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Advice from an Advisor: How to Stay Focused in an RN-BSN Program

Written by Sandra Kleiman, MSN RN On Thursday, 21 September 2017. Posted in Academic Advice, Nursing

Advice from an Advisor: How to Stay Focused in an RN-BSN Program

You won't find many people who deny that nurses lead hectic, jam-packed lives. You also won't find many (if any) healthcare educators or employers who deny the importance of nurses getting their BSN degree. So how can busy nurses in a RN-BSN program stay on track in pursuit of their academic and career goals? My advice is to remember what your "end goals" are, practice mindfulness and maximize your study schedule hours.

As an advisor for the RN-BSN program at the Madison School of Healthcare of Ashworth College, I know nurses have an instinctive nature to help others and provide the best care they possibly can. Sometimes, this means building your own skillset and knowledge of health and medicine to accelerate your patient care capabilities.

Getting a bachelor's degree has become the industry standard for many healthcare careers, and the nursing field is no different. If you're looking to set yourself up for career success while also boosting your ability to help others, having your BSN is crucial. Here's how to stay focused during your RN-BSN program.

Keep Your Eye on the Prize

Simply put, earning your BSN will make you a more qualified and in-demand healthcare professional. According to an American Association of Colleges of Nursing 2016 survey, 54 percent of hospitals and other healthcare settings are requiring new hires to have a bachelor's degree in nursing (up 6.6 percent since 2015), while 97.9 percent of employers are expressing a strong preference for BSN program graduates. I know nurses want to set themselves up for career success in addition to providing excellent patient care. Your BSN provides a direct pathway to achievement.

If you're a nurse considering getting your bachelor's degree, read the previous paragraph again. Recognizing how valuable and marketable you will be as a nurse with a BSN will go a long way towards motivating you throughout your RN-BSN program. You know where you want to be in the future, and you know what educational program will get you there. So, what's holding you back?

Minimize Distractions

This is never as easy as it seems, and I know it can be a challenge for me. Distractions are especially harmful to your education when they lead to a consistent state of multitasking. Research from Stanford University says that "people who are regularly bombarded with several streams of electronic information do not pay attention, control their memory or switch from one job to another as well as those who prefer to complete one task at a time." Whether you think you're "a good multitasker" or not, it's best to focus on one thing (a reading, project, quiz/exam) at a time and taking control of what you can to prevent outside distractions.

In avoiding distractions, you may want to pay close attention to limiting your time on social media or other phone apps. If being on your phone is becoming an issue, try switching to "airplane mode" and not using it for an extended period of time. There are also a variety of free computer applications to turn on "self-imposed" website locks of pages that can be distracting when used for personal entertainment.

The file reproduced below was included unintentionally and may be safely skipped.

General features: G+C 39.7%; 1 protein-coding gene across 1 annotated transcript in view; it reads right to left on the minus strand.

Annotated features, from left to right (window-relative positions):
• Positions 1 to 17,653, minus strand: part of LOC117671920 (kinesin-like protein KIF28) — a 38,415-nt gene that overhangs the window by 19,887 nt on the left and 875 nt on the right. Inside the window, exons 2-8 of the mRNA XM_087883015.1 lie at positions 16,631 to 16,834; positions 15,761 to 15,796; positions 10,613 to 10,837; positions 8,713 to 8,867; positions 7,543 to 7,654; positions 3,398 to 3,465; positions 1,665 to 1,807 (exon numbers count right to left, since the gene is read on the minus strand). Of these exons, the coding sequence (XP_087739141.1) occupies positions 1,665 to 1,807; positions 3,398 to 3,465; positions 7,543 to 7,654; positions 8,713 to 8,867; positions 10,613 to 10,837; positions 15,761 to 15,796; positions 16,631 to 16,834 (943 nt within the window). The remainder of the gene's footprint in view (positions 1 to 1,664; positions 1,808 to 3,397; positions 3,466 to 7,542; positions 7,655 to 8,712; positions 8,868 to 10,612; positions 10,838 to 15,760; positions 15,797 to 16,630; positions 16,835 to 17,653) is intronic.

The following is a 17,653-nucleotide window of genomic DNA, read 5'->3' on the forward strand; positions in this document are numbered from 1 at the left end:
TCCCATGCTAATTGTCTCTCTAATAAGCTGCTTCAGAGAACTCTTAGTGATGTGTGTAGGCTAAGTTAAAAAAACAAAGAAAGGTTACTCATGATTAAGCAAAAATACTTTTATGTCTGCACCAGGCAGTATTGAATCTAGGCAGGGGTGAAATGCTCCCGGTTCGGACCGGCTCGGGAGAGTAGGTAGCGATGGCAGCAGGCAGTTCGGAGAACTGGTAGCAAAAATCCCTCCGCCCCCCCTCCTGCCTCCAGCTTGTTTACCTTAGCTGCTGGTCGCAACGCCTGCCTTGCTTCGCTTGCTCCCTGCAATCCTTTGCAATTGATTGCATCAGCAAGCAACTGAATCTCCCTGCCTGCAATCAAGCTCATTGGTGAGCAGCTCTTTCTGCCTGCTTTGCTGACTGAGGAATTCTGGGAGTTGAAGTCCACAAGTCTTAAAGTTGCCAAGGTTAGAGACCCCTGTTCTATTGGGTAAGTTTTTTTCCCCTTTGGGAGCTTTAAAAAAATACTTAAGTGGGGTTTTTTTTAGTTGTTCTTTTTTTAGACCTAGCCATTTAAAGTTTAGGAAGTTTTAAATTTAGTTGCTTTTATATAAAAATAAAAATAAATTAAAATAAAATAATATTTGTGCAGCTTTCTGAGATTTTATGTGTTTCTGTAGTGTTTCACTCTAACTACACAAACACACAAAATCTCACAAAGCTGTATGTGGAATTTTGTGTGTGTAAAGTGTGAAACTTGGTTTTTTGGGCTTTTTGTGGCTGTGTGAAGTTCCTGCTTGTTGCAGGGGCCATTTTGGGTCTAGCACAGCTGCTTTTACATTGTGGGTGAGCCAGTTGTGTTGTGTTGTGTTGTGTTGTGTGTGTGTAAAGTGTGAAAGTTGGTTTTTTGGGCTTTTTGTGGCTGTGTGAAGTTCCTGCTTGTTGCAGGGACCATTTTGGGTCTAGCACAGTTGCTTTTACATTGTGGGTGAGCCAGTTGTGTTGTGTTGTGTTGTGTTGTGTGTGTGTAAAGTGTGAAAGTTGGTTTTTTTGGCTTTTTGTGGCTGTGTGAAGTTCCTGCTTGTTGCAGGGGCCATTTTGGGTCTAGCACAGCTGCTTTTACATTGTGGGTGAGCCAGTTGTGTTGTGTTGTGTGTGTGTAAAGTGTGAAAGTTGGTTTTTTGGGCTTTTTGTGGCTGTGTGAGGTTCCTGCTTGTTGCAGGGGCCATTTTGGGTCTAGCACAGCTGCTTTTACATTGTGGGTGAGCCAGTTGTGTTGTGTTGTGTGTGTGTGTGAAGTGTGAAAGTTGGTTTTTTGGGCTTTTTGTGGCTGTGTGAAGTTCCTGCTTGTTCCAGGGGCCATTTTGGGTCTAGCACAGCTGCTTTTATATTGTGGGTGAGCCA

Practice Mindfulness

College life is jam-packed with distractions whether you're in a campus setting or studying online. Increasing your mindfulness can have a profound effect on your studying habits, and there's research to back it up. A University of Miami study showed that by the end of a mindfulness training period, students who participated in the program showed significant improvements in attention and no increase in reported mind wandering. Some widely-held mindfulness tips include paying close attention to your breathing for a couple of minutes, tuning into your senses when you eat or casually walk, listening without judgment and spending time in nature.

Organize Your Time (Off)

With extended shifts and irregular schedules, it's natural for you to feel a bit limited to what you can do outside of work. But nurses can use their day(s) off in so many ways to recharge and refocus on their overall goals. Using these off days for studying is crucial to a making it a successful RN-BSN experience. Do you study better in the morning, afternoon or evening? What kind of short breaks are you giving yourself while maximizing your study time? It all comes down to what works for you, building a plan of attack and sticking to that plan.

Earning your BSN will position you for personal and career growth by making you a more well-informed and prized healthcare professional. Also remember that you are indispensable; the American Nurses Association tells us that the national nursing shortage means more nurses and healthcare professionals will be needed to provide care to an aging baby-boomer generation. By staying focused in an RN-BSN program that fits your needs, you are continuing your path to personal and career success.

About the Author

Sandra Kleiman, MSN RN

Sandra Kleiman brings to Madison School of Healthcare the knowledge and experience of a practicing nurse and an educator with a passion for teaching. Sandra's nursing background includes oncology, neonatal intensive care, emergency room case management, utilization review, denial and appeals management, correctional health, and nursing education. She earned her Bachelor's of Science degree in Nursing with honors from Chamberlin College of Nursing and a Master's in Nursing Education from Western Governors University.